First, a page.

By the early 20th century, Pueblo was a prosperous and powerful industrial city. The Arkansas’s  abundant water nourished irrigated farmlands in the lower valley, and provided water to city residents as well as to the city’s sprawling steel mills and vast rail yards. But in June 1921, torrential rains west and north of Pueblo caused catastrophic flooding on the Arkansas and Fountain Creek, destroying much of the downtown.

The course of the river was changed and subsequent flood control measures diverted the river from downtown. Seventy years later, Pueblo’s economy was weak and its historic downtown lacked investment and focus. The solution: bring Arkansas River water back to central downtown and create a safe, beautiful, pedestrian-friendly riverwalk. It was an expensive, audacious plan that took years to plan, design, construct, and refine.

The Historic Arkansas Riverwalk of Pueblo (HARP) opened 18 years ago. It has grown and expanded since, activating downtown businesses and catalyzing downtown development. A dreary industrial wasteland has been transformed into a community gem, providing a safe, friendly environment for residents and visitors alike.

As its designers intended, HARP is seamlessly integrated into downtown Pueblo. Graceful bridges link its banks and multiple easy access points guide pedestrians into the extensive park/ promenade/Riverwalk and business district. You can stroll happily along the paved riverside paths, but you’ll be tempted to stop from time to time, as businesses like Brues Alehouse beckon.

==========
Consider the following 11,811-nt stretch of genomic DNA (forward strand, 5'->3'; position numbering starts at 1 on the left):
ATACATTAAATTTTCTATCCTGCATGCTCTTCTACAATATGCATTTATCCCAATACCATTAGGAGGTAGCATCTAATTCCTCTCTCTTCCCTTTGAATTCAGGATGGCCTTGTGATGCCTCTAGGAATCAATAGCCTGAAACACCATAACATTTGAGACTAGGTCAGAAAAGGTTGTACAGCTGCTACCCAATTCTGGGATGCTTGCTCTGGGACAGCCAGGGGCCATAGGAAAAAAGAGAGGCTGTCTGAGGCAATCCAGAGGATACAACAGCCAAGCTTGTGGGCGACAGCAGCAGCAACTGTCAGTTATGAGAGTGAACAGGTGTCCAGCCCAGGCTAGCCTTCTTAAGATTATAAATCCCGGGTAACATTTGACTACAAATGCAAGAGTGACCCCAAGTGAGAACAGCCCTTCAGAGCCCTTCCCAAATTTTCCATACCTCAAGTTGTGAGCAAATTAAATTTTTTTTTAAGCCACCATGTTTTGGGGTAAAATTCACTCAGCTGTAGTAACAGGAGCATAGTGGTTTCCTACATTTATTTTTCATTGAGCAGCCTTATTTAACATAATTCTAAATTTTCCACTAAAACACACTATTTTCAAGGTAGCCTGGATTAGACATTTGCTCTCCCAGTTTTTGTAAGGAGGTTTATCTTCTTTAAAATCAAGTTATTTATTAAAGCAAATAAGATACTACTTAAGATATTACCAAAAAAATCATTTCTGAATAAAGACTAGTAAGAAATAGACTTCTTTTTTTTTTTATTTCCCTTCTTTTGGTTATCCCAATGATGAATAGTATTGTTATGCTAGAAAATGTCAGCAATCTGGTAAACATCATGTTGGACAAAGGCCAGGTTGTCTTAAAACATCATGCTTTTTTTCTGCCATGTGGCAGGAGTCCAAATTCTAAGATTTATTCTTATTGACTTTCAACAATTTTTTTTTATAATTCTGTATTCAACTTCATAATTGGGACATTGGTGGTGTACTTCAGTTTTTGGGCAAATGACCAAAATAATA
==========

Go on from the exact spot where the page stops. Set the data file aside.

Located in the renovated and repurposed former downtown police station, Brues has a riverside café, a bar/restaurant, a brewery, performance spaces, and even a hotel that was once the city jail.

You might also consider Angelo’s Pizza, Papa Joe’s Union Café, Bingo Burger, the B Street Café, Graham’s Grill, Nacho’s Restaurant, The Pantry, The Pass Key Restaurant, Tsunami Sushi, Magpie’s, or the Gold Dust Saloon. Some are directly linked to the Riverwalk, while others are a few steps away. They’re locally owned and operated—no suburban chains here!

There are events throughout the year including Boats, Bands & Brews and Rollin’ on the Riverwalk on July 4. The annual Chile and Frijoles Festival is September 21-23 on Union Avenue and the Riverwalk and is expected to bring in over 100,000 visitors to Pueblo.

The Riverwalk may soon add another vibrant business; a partnership that includes an iconic Denver preservationist, Dana Crawford. She’s putting together a deal aimed at transforming the vacant 1920s power station on HARP’s northern edge into a destination hotel and meeting center, using recycled Pullman cars as suites. Absent HARP, the beautiful old structures would probably have been pulled down. But HARP has transformed the area, demonstrating once more that water is life.

• Construction was inspired by the success of the San Antonio Riverwalk.
• Sandstone from the original riverbed was repurposed for urban design improvements.
• The Farley/Reilly Fountain required more than 17 tons of granite.
• Four nations have claimed ownership over the Arkansas River at the Riverwalk’s current location.
• For a contribution to the Veteran’s Bridge fund, names of honorably discharged or active service veterans can be engraved on the bridge.
• Pedal boat rentals and excursion boat and gondola rides are available.